Kubos Unveils Operating System for Small Spacecraft


A NanoAvionics-designed CubeSat. NanoAvionics has signed a distribution deal with Kubos. Photo: NanoAvionics.

Kubos has announced the release of KubOS 1.0, which according to the company is the first complete, end-to-end software solution for small spacecraft. The operating software can be downloaded from the Kubos website, and Kubos is encouraging users and developers to join the community to improve the open-source product.

This release is also Kubos’ first major product that has been tested by and supports the On Board Computer (iOBC) from Innovative Solutions in Space.

 A NanoAvionics-designed nanosatellite. NanoAvionics has signed a distribution deal with Kubos. Photo: NanoAvionics.

Kubos has stated it hopes the software will become the default industry operating system. In the past year, it has signed distribution deals with three nanosatellite manufacturers: Innovative Solutions in Space, NanoAvionics, and Pumpkin.

Packaged into an integrated distribution, KubOS 1.0 is comprised of three parts: a customized operating system (RTOS or Linux), Kubos’ Hardware Abstraction Layer (HAL), and Kubos Core flight middleware. KubOS RT and KubOS Linux provide the satellite runtime and Application Programming Interface (APIs) that unlock common satellite functionality such as telemetry, command and control, subsystem and ground station communications, and remote software updates. The company also offers the Hopper Test Bed, a development and testing environment available remotely to the satellite industry.


GNOME bakes in native Drive integration as Google’s cloud continues to shun Linux

Google still hasn’t launched Google Drive for Linux, despite repeated promises many years ago and leaked images from early this year showing a functioning Google Drive client on Ubuntu. Some third-party apps implement support for Google’s cloud storage service, but it’s about to get better for Linux users—at least those who use GNOME.

GNOME 3.18, which will be released on September 23, features integrated Google Drive support in the file manager and other GNOME applications.

What you can expect

Unfortunately, this isn’t the full Google Drive client so many Linux users are waiting for. There’s no offline sync, which is the big problem. You have to be online to access your files.

add google account to gnome

Instead, when you add a Google account to GNOME’s Internet Accounts window, Google Drive will automatically appear in Nautilus’s sidebar as a “remote filesystem.” Your Google account will also power other goodies throughout the GNOME desktop—email, photos, calendar events, contacts, chat, and even printers. GNOME offers deep integration with a variety of online services.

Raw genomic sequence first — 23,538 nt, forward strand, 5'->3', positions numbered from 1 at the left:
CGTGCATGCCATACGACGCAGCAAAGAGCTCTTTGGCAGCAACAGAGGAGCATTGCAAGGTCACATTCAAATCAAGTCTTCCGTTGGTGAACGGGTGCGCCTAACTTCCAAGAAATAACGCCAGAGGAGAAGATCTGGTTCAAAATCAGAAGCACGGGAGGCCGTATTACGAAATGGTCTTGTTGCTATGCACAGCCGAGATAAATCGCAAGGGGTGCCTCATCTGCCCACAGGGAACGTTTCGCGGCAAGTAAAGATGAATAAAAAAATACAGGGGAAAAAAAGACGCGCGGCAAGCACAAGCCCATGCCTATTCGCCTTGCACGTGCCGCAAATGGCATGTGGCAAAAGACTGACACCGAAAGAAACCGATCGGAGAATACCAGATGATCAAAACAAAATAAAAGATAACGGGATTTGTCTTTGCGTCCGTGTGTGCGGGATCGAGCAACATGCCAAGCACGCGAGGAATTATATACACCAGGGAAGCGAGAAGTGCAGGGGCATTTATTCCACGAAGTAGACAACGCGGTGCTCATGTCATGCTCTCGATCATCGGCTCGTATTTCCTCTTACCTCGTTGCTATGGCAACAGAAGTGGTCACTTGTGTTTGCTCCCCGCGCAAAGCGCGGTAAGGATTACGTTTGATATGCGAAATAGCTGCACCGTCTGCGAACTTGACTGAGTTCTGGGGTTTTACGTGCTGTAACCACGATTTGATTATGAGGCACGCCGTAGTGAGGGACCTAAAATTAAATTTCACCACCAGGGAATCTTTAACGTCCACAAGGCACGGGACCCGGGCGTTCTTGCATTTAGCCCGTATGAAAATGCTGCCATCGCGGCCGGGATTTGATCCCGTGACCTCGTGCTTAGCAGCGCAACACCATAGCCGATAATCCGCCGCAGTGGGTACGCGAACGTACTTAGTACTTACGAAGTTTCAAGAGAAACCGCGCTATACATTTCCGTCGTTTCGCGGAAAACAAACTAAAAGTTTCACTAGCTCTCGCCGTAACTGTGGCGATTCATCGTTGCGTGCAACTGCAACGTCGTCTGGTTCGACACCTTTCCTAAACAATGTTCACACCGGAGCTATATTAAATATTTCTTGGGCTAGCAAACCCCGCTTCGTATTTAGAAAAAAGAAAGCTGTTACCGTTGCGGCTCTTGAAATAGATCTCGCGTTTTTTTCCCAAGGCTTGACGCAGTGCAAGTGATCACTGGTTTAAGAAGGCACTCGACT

Click Google Drive in Nautilus and you’ll see all the files you have in your Google Drive, complete with thumbnails. Open one of these files and it will open in your default application—images will load in Eye of GNOME, PDFs will load in Evince, videos will load in Totem, and so on. Google Docs files will open in Google Docs in your web browser. You don’t have to manually download them; just open them. They’ll appear in GNOME applications’ Save/Open dialogs, too.

Uploading is also possible—just move a file to the Google Drive file system and GNOME will upload it to your Google Drive account. Save a file to Google Drive and it’ll be uploaded. Developers are working on adding folder-creation support.

gnome online accounts

So, aside from offline-syncing, Google Drive will work natively in GNOME, its file manager, and other applications that use GNOME’s APIs. You can see photos of the native Google Drive integration in action on the blog of Debarshi Ray, a developer who helped implement the feature.

Coming to a Linux distribution near you

This feature is part of GNOME, so you’ll need the GNOME desktop to use it. Fedora,Debian, and some other Linux distributions ship GNOME, and this will arrive along with GNOME 3.18—for example, the upcoming Fedora Workstation 23 will feature GNOME 3.18.

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GNOME is pulling ahead of Ubuntu’s Unity in offering features like this. For example, GNOME’s Photos application can browse Google Photos. Few additions are being made to the current Unity 7 as Ubuntu works on Unity 8. The current version of Unity does use some parts of GNOME, but it uses an older version of the Nautilus file manager.

Want to use Google Drive on your Linux desktop? Switch to GNOME! GNOME 3 has improved dramatically since its rough early days, so give it a try and you just might be impressed.